How James Brown Helped Introduce Chadwick Boseman to Black Panther

I found my 2013 interview with the late actor and some connective tissue between icons

I met Chadwick Boseman for the first and last time on Dec. 12, 2013. We were in Baton Rouge, Louisiana, on the set of Get on Up, the James Brown biopic in which he starred. I was on assignment for Vibe magazine. On that particular day, Boseman was shooting a scene of the now-enshrined moment in music history where James Brown & The Famous Flames scorched the T.A.M.I. show in 1964 (rumored to be fueled by JB’s anger at being billed beneath the Rolling Stones).

I sat on set for a couple hours and marveled at Boseman. Of course, I’d already seen him portray the great Jackie Robinson earlier that year in 42. It was clear that he could appear athletic on screen. But just how athletic he actually was raised my brows. I wasn’t aware of his background in dance. He had the happiest of feet. His ankles mirrored Brown’s patented swivel. I eagerly awaited the buoyant split and the man delivered. That scene was shot a dozen times that afternoon, and never once did it lose freshness.

When I was finally able to sit down with Chadwick, James Brown appeared instead. Earlier that day, everyone — from the film’s hairdresser to cast members — informed me that it was normal for Chadwick to remain in character for entire shoot days. Some days would stretch as long as 14 hours. I assumed an interview would inspire a character break. I was wrong, yet grateful. Witnessing Chadwick embody the physicality of James Brown was one thing. Observing JB speak to me through the rising actor was an experience I never anticipated. He dragged words, mashed or swallowed syllables eerily like The Godfather. When making a point excitedly, he’d spit rapidly, at times incomprehensibly.

In Get on Up, James Brown’s manager and best friend Ben Bart was depicted by the legendary Dan Akroyd. He called Chadwick’s portrayal of his buddy “dead on.” (For those too young or forgetful, Akroyd met Brown on the set of the 1980 film The Blues Brothers and then put him in 1983’s Dr. Detroit.) “He’s got the voice, the walk, the mannerisms, the attitude, the paranoia,” said Akroyd of Chadwick on set. “I knew James very well and Chadwick has him nailed. The kid’s done his homework.”

Eventually, about a third of the way into our interview, Chadwick arrived, yet I could still hear James and South Carolina. For example, “then” stayed “den.” The remainder of the interview convinced me of two things: First, Boseman wasn’t an actor who simply took on roles. He was a thespian who possessed himself with the greats he aimed to emulate. As someone quite familiar with West African religious practices, I perked up as Chadwick described a dramatic practice that was equally Eastern spiritual.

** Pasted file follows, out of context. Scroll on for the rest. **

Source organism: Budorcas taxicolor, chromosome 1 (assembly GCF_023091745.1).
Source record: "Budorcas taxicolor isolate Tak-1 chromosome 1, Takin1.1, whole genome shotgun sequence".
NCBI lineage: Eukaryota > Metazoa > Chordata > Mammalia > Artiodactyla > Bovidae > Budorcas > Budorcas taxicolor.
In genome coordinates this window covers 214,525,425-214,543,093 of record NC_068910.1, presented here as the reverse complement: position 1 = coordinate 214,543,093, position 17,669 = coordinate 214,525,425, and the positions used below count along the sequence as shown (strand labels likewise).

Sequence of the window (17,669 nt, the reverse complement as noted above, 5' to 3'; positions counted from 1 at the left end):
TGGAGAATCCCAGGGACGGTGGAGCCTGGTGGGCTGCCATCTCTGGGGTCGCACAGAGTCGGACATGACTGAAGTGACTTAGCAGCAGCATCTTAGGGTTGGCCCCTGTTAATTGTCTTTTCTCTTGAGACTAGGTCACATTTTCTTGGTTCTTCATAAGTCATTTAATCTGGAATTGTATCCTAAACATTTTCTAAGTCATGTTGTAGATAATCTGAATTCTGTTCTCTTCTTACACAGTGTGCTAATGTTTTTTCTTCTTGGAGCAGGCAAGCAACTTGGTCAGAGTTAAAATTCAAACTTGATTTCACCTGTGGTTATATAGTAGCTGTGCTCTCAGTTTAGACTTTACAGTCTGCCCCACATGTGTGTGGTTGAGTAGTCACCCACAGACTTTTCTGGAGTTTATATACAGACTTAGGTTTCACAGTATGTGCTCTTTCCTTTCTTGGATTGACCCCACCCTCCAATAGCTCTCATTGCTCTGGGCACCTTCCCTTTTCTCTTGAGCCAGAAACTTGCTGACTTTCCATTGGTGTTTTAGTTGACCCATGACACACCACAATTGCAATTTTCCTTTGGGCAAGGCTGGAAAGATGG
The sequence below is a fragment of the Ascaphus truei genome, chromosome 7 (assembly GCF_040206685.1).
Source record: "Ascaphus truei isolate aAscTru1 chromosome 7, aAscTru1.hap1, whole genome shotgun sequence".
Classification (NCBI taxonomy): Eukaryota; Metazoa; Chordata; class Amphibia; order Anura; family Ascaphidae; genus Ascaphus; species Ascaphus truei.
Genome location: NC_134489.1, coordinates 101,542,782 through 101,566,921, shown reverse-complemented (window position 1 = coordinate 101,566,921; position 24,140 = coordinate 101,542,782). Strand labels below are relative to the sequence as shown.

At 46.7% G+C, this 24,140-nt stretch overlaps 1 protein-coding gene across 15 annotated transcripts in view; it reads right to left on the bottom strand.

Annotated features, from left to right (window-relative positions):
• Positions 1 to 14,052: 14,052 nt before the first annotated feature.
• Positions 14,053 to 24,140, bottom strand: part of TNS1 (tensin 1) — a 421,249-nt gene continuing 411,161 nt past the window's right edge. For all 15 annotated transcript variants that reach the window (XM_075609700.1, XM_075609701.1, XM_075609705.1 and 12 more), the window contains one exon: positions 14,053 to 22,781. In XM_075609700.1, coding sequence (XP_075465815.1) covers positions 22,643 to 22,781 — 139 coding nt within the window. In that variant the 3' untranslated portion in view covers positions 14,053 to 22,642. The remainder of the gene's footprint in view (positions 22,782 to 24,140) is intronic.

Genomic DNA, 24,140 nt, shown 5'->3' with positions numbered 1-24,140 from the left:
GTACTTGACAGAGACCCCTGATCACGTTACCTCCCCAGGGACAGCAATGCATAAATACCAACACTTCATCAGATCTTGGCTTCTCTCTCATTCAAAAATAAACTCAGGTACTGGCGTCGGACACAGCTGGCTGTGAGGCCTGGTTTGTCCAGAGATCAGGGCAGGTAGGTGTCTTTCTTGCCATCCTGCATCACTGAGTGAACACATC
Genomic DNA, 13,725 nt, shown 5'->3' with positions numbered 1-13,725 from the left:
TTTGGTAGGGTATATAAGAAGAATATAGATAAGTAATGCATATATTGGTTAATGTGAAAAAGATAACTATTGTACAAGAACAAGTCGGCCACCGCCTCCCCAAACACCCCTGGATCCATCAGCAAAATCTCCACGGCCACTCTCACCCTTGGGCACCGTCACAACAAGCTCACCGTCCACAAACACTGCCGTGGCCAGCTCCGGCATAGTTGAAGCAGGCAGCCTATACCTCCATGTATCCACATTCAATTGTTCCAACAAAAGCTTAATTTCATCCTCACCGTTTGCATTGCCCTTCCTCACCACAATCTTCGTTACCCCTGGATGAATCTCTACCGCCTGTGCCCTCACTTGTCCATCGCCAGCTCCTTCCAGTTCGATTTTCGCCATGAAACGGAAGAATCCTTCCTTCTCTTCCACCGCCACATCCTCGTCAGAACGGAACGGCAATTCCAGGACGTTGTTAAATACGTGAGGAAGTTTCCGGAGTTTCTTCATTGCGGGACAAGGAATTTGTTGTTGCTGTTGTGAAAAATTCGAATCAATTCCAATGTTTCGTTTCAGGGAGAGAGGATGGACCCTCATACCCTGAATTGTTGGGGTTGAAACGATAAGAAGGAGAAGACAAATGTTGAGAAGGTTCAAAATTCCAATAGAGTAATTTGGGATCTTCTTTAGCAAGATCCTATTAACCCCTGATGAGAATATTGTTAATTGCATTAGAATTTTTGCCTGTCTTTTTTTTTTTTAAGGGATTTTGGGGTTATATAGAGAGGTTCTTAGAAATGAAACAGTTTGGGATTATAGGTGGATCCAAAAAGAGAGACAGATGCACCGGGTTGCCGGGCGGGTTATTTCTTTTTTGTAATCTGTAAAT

“Every day as an actor, you get up in the morning and you have a certain ritual that you go through,” said Boseman. “You allow the character into you each day. You allow the character to introduce himself. You wake up in your skin, but you can’t just put on the skin of the character without seducing it a little bit.”

Listening back to this interview, it began to crystallize that Chadwick — very similar to Coltrane and Gandhi and Nipsey — was more spirit than human. It explains why and how he could assume the ghosts of greats like Thurgood Marshall and Chaka Zulu with such potency.

My second realization was that there wasn’t a historical figure closer to Boseman’s spirit than James Brown. Like Chadwick, the man who literally rose from dirt to become a rhythm revolutionary was born in South Carolina. Both were pugilists. Brown’s innate talent as a dancer assisted his boxing lessons and vice versa. Chadwick wouldn’t reveal the specific form of combat that he studied (“I ain’t gonna tell you that. You gonna get me broke out here,” he said with a laugh), but years later, while viewing the fighting scenes in Black Panther, I knew I was watching Chadwick more than T’Challa.

There were “gifts” Chadwick received from James Brown’s character that he didn’t want to shed once production had concluded. Today, my inclination is that those pieces of JB helped him fit into that Wakanda crown. “There’s an audacity and confidence and self worth [to James],” he said. “Almost like Muhammad Ali. [James] will have the announcer go through a list of his names from The Godfather of Soul on, but if nobody else did it, he would do it himself. I wouldn’t necessarily hold onto all of him, but I would like to hold onto that swagger and pull it out when I need it.”

That point in time would come when he gave us the greatest Black superhero to ever be imagined (or in T’Challa’s case, reimagined). This during the term of a POTUS who worked most tenaciously for White supremacy. Everything about Black Panther was anti-establishment. Young James was the same — from his unapologetic business demands during highly oppressive times for Black musicians to penning “Say It Loud — I’m Black and I’m Proud.”

“There are so many things I’ve learned by walking in [James’] shoes that you wouldn’t get by just listening to his music or reading his books,” said Boseman. “There’s a certain drive for perfection and holding people accountable. I just think he’s a person who expected the best out of everybody and he was like, I’m gonna make the rules myself. You have to live under this domain. He saw himself as a king in that right.”

Sound familiar?

Bonsu Thompson is a writer, producer, Brooklynite and 2019 Sundance Screenwriters Lab fellow.

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